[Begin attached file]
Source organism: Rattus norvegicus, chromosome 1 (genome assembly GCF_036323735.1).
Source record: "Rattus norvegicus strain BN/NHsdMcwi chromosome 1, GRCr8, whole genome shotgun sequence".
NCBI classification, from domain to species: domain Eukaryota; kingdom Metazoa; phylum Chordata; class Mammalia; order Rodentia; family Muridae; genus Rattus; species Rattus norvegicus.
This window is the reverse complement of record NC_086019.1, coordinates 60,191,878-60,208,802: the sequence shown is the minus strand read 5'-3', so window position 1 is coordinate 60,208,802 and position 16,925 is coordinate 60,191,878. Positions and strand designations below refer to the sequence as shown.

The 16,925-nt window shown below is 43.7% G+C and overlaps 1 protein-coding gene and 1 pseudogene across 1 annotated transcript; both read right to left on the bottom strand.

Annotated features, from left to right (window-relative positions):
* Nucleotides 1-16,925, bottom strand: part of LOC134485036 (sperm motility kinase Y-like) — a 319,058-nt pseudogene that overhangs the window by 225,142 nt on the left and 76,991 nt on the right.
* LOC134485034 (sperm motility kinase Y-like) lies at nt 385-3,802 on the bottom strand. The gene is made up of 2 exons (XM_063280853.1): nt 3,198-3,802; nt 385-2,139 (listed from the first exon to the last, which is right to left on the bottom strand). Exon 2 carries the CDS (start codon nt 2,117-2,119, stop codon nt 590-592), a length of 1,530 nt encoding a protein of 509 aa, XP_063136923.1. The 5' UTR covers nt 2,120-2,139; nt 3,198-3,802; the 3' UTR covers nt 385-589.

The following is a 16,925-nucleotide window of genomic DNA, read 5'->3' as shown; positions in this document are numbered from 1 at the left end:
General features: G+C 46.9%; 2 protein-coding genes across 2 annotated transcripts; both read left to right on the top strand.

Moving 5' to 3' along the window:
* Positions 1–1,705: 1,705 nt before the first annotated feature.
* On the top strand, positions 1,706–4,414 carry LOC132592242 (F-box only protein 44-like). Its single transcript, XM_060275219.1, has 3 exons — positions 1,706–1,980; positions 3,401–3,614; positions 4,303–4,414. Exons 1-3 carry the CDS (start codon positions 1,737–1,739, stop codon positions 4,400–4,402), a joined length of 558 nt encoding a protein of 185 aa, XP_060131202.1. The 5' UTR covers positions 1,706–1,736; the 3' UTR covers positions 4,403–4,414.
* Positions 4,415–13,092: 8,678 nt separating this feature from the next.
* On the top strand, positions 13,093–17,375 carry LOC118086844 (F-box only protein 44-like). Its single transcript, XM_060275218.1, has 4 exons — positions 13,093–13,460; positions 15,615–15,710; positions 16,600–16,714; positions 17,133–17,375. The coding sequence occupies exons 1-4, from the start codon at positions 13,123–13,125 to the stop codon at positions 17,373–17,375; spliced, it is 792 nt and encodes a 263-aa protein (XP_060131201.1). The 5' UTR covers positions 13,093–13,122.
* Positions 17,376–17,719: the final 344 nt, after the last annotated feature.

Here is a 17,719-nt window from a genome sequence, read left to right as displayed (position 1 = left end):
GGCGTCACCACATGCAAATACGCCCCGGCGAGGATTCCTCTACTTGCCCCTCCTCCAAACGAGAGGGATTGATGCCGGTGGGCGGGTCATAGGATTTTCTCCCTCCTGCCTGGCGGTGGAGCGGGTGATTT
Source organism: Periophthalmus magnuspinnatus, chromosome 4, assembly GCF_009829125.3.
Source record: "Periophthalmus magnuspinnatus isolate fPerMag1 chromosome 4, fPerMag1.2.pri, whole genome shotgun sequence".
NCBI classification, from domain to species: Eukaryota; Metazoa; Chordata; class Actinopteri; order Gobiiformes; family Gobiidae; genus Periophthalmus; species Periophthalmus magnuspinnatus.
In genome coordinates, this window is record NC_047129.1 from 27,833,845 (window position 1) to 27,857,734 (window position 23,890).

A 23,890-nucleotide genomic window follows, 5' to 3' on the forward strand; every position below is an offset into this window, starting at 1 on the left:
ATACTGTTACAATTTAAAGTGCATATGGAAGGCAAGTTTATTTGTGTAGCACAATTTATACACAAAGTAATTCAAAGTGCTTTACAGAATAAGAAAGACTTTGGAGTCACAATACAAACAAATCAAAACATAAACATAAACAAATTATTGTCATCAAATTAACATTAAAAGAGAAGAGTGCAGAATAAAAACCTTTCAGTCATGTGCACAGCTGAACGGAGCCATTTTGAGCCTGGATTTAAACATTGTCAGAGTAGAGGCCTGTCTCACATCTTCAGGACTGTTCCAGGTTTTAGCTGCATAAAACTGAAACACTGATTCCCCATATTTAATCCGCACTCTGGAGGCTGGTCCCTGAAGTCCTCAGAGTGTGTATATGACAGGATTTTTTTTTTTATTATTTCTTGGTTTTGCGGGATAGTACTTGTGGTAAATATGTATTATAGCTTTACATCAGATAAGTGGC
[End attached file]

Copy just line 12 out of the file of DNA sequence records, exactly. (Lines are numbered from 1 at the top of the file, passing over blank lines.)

* Positions 1–1,705: 1,705 nt before the first annotated feature.